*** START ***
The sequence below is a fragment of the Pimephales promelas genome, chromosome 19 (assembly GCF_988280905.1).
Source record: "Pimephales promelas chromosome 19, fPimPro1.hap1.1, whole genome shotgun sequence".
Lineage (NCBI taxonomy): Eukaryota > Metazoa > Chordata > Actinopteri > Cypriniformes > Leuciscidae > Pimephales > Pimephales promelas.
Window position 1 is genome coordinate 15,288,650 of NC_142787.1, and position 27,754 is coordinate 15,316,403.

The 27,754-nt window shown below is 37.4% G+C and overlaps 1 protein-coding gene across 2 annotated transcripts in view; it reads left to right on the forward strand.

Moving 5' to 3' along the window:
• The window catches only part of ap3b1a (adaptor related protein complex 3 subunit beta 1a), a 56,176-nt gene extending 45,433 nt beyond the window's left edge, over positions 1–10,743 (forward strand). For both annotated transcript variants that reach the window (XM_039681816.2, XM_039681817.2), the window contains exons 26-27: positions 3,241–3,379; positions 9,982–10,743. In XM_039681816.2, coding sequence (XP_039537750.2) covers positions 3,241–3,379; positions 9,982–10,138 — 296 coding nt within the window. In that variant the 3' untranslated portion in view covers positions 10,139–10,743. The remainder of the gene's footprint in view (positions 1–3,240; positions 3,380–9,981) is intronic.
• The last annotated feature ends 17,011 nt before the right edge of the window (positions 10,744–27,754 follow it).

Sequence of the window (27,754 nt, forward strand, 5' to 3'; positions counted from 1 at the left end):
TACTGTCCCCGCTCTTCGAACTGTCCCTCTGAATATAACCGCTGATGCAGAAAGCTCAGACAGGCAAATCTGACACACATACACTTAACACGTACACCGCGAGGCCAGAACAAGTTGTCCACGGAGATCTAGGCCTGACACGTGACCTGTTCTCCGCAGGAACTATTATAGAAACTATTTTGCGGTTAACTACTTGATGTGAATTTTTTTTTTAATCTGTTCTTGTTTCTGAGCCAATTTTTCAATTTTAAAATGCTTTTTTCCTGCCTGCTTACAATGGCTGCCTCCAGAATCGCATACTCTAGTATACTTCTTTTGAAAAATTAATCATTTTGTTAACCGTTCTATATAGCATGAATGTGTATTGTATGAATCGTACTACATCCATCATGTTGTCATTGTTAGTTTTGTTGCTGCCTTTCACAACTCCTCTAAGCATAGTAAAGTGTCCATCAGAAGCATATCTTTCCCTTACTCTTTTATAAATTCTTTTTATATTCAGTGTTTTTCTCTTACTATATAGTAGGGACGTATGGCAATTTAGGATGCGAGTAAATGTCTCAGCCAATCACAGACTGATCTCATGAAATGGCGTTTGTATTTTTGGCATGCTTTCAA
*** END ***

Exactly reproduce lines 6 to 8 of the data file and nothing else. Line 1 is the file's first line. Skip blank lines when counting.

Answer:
Moving 5' to 3' along the window:
• The window catches only part of ap3b1a (adaptor related protein complex 3 subunit beta 1a), a 56,176-nt gene extending 45,433 nt beyond the window's left edge, over positions 1–10,743 (forward strand). For both annotated transcript variants that reach the window (XM_039681816.2, XM_039681817.2), the window contains exons 26-27: positions 3,241–3,379; positions 9,982–10,743. In XM_039681816.2, coding sequence (XP_039537750.2) covers positions 3,241–3,379; positions 9,982–10,138 — 296 coding nt within the window. In that variant the 3' untranslated portion in view covers positions 10,139–10,743. The remainder of the gene's footprint in view (positions 1–3,240; positions 3,380–9,981) is intronic.
• The last annotated feature ends 17,011 nt before the right edge of the window (positions 10,744–27,754 follow it).